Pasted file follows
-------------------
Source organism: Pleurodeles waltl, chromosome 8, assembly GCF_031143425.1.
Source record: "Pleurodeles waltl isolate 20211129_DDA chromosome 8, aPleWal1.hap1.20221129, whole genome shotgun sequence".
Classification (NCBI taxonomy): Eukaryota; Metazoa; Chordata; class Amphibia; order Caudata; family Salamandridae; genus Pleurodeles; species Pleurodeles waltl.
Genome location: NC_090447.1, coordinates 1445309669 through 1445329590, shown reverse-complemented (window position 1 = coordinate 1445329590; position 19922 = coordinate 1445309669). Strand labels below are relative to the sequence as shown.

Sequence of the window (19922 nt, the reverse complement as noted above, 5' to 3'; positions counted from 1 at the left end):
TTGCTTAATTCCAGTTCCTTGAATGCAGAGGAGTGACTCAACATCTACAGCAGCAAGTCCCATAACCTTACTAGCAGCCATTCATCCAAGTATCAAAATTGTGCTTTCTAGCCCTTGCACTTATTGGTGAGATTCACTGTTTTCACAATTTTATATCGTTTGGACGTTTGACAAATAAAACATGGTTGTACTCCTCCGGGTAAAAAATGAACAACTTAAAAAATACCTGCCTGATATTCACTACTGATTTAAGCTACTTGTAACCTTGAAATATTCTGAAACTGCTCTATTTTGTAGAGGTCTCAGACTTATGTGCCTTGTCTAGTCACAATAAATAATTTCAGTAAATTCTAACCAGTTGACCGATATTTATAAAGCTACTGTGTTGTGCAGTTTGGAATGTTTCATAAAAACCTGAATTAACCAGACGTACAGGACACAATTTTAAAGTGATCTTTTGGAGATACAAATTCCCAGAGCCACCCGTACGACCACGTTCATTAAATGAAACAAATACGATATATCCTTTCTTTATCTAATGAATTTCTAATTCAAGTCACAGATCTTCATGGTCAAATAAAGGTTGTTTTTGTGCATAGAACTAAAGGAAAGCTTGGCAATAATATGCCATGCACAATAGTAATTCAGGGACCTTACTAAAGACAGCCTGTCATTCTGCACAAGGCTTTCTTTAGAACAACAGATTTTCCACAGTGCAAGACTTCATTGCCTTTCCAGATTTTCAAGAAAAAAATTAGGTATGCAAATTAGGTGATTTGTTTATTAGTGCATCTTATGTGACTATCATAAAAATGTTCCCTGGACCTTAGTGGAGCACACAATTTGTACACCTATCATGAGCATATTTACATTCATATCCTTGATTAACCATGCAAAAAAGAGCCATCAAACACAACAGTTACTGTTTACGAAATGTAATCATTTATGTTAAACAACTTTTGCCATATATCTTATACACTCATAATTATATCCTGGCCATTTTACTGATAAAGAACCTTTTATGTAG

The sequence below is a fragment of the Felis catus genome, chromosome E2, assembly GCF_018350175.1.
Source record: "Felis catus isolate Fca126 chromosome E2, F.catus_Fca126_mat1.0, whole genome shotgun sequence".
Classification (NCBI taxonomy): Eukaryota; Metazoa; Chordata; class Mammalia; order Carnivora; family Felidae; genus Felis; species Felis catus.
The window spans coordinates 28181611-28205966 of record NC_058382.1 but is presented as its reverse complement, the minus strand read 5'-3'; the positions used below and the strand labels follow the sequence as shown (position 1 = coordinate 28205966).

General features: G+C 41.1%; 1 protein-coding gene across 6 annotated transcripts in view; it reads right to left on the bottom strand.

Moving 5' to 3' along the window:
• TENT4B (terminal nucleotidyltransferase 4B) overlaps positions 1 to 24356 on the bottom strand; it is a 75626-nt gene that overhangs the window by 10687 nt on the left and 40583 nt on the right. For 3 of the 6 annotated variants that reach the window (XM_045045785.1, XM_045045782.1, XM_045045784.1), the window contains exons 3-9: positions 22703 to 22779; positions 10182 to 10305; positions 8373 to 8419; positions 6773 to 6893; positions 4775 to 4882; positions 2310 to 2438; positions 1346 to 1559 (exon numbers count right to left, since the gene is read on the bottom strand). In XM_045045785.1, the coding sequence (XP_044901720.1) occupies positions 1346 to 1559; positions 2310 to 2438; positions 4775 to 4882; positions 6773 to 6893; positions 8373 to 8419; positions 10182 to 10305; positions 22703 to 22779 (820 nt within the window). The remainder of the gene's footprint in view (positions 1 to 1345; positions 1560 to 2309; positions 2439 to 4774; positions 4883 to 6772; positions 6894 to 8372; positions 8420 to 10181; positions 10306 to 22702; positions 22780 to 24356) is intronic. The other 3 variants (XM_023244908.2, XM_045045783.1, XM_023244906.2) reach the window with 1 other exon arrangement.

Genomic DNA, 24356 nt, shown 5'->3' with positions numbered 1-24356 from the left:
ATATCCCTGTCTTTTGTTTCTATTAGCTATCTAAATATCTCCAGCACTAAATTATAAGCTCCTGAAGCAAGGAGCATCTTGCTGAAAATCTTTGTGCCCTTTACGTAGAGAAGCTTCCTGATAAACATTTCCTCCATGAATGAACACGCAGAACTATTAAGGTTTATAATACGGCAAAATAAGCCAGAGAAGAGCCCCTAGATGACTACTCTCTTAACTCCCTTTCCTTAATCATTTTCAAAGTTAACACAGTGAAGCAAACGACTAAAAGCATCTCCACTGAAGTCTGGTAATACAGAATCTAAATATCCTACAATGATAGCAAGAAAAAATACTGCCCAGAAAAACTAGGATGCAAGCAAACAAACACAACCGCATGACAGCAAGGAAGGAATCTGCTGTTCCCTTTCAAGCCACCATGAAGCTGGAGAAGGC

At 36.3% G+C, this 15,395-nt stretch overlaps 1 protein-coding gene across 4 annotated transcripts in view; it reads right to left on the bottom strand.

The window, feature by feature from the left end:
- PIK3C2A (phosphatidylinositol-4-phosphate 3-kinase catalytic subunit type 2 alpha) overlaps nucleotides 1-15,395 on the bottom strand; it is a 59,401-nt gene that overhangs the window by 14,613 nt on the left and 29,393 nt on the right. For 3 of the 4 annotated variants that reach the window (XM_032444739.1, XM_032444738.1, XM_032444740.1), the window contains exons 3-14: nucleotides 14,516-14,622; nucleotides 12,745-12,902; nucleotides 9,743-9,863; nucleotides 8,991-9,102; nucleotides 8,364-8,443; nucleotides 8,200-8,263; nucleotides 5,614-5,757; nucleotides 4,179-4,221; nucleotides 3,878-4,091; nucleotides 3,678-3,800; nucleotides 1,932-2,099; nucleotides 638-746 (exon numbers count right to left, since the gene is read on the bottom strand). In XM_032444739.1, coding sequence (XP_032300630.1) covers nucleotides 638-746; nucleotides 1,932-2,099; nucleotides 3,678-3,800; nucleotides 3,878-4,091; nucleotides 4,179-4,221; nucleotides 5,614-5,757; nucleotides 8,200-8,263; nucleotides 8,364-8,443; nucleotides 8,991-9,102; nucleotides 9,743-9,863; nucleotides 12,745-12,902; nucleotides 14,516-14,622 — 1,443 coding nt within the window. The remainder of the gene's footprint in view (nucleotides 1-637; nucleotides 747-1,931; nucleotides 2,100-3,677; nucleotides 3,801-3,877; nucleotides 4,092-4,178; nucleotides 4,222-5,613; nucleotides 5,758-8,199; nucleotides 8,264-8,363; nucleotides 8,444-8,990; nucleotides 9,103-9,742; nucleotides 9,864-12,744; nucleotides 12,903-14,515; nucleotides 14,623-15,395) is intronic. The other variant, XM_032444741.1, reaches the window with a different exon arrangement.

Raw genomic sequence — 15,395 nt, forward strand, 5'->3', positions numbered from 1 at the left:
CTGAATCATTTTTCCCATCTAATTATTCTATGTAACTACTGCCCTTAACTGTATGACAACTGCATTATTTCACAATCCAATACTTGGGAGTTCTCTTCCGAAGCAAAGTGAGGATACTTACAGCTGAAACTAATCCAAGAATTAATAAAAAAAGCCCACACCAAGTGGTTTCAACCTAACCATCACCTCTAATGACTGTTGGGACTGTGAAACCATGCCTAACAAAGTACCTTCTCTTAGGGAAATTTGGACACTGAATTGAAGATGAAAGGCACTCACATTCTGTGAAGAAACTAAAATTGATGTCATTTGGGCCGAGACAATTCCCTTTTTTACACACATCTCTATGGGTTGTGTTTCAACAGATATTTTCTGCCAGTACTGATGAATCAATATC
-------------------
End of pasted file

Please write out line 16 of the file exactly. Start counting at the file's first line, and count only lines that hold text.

At 36.3% G+C, this 15,395-nt stretch overlaps 1 protein-coding gene across 4 annotated transcripts in view; it reads right to left on the bottom strand.